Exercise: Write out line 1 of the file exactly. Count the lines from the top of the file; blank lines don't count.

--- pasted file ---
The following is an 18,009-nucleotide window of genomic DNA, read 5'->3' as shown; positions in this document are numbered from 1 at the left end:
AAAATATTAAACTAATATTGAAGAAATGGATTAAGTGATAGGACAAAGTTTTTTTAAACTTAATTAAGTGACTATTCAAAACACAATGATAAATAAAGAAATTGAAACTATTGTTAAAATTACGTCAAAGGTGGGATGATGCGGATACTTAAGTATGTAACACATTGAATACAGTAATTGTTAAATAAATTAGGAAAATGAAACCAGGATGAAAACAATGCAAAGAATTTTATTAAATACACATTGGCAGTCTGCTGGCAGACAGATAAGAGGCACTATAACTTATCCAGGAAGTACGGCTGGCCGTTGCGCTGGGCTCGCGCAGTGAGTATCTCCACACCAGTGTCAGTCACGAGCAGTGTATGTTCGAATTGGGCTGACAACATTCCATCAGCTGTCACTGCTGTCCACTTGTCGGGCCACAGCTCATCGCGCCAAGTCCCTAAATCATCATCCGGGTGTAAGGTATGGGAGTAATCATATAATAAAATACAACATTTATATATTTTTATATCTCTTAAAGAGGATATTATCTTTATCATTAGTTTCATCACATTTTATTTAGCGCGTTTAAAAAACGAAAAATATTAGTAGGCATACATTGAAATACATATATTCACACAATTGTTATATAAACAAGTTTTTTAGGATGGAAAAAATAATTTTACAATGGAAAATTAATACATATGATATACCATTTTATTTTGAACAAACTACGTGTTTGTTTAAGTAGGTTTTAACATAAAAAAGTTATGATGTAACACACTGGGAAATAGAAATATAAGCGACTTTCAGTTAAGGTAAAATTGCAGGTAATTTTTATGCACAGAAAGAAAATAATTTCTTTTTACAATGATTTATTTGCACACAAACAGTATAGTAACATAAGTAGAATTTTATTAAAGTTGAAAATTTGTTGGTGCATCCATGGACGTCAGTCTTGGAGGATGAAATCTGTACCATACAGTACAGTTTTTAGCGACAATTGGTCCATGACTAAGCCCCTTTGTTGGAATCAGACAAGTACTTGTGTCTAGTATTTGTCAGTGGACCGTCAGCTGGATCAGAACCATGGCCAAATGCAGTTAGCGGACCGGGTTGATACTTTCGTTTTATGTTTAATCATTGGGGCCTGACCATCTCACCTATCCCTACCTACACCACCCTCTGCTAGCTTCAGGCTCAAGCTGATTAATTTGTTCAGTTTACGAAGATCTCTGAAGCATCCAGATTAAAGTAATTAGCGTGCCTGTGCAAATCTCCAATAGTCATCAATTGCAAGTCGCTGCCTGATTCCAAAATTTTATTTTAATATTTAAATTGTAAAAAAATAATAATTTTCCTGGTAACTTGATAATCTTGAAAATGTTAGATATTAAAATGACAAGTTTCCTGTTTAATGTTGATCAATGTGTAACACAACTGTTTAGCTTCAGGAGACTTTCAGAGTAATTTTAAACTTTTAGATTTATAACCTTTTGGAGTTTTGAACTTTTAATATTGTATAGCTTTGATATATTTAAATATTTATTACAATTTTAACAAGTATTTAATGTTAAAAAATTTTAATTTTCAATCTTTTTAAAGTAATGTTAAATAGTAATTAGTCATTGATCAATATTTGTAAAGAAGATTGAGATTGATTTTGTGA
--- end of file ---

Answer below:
The following is an 18,009-nucleotide window of genomic DNA, read 5'->3' as shown; positions in this document are numbered from 1 at the left end: